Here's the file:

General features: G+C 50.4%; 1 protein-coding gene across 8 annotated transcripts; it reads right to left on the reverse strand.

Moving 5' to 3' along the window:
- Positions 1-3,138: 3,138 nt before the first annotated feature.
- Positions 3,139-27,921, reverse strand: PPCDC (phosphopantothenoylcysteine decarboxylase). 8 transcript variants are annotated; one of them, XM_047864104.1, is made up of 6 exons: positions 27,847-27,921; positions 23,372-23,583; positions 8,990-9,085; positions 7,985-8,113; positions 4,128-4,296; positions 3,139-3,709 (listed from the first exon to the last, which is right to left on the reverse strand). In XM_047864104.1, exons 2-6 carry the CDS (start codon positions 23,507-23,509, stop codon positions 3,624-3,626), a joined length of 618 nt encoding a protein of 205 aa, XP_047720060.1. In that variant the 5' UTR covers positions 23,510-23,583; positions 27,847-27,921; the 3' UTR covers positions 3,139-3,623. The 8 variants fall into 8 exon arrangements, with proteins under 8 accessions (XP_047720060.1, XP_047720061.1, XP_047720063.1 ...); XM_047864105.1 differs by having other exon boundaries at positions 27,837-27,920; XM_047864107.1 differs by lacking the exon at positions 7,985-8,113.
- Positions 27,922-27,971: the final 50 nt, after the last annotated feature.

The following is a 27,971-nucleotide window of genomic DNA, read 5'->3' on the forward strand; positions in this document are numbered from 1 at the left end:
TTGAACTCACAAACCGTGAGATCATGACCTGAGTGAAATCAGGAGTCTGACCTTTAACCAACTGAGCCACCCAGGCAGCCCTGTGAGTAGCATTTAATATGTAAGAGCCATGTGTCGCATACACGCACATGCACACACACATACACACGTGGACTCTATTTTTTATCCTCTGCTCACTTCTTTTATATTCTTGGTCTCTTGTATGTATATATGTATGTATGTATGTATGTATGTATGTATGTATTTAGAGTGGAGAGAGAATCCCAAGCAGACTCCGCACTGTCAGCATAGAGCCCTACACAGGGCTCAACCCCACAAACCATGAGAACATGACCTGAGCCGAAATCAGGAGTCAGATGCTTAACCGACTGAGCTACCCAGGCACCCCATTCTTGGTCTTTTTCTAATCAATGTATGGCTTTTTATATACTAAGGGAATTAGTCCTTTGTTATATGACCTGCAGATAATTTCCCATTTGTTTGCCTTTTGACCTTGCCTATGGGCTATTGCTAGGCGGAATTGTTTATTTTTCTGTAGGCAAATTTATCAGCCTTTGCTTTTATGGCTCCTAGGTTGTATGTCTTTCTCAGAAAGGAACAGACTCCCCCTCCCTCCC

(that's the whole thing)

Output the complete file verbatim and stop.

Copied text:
General features: G+C 50.4%; 1 protein-coding gene across 8 annotated transcripts; it reads right to left on the reverse strand.

Moving 5' to 3' along the window:
- Positions 1-3,138: 3,138 nt before the first annotated feature.
- Positions 3,139-27,921, reverse strand: PPCDC (phosphopantothenoylcysteine decarboxylase). 8 transcript variants are annotated; one of them, XM_047864104.1, is made up of 6 exons: positions 27,847-27,921; positions 23,372-23,583; positions 8,990-9,085; positions 7,985-8,113; positions 4,128-4,296; positions 3,139-3,709 (listed from the first exon to the last, which is right to left on the reverse strand). In XM_047864104.1, exons 2-6 carry the CDS (start codon positions 23,507-23,509, stop codon positions 3,624-3,626), a joined length of 618 nt encoding a protein of 205 aa, XP_047720060.1. In that variant the 5' UTR covers positions 23,510-23,583; positions 27,847-27,921; the 3' UTR covers positions 3,139-3,623. The 8 variants fall into 8 exon arrangements, with proteins under 8 accessions (XP_047720060.1, XP_047720061.1, XP_047720063.1 ...); XM_047864105.1 differs by having other exon boundaries at positions 27,837-27,920; XM_047864107.1 differs by lacking the exon at positions 7,985-8,113.
- Positions 27,922-27,971: the final 50 nt, after the last annotated feature.

The following is a 27,971-nucleotide window of genomic DNA, read 5'->3' on the forward strand; positions in this document are numbered from 1 at the left end:
TTGAACTCACAAACCGTGAGATCATGACCTGAGTGAAATCAGGAGTCTGACCTTTAACCAACTGAGCCACCCAGGCAGCCCTGTGAGTAGCATTTAATATGTAAGAGCCATGTGTCGCATACACGCACATGCACACACACATACACACGTGGACTCTATTTTTTATCCTCTGCTCACTTCTTTTATATTCTTGGTCTCTTGTATGTATATATGTATGTATGTATGTATGTATGTATGTATGTATTTAGAGTGGAGAGAGAATCCCAAGCAGACTCCGCACTGTCAGCATAGAGCCCTACACAGGGCTCAACCCCACAAACCATGAGAACATGACCTGAGCCGAAATCAGGAGTCAGATGCTTAACCGACTGAGCTACCCAGGCACCCCATTCTTGGTCTTTTTCTAATCAATGTATGGCTTTTTATATACTAAGGGAATTAGTCCTTTGTTATATGACCTGCAGATAATTTCCCATTTGTTTGCCTTTTGACCTTGCCTATGGGCTATTGCTAGGCGGAATTGTTTATTTTTCTGTAGGCAAATTTATCAGCCTTTGCTTTTATGGCTCCTAGGTTGTATGTCTTTCTCAGAAAGGAACAGACTCCCCCTCCCTCCC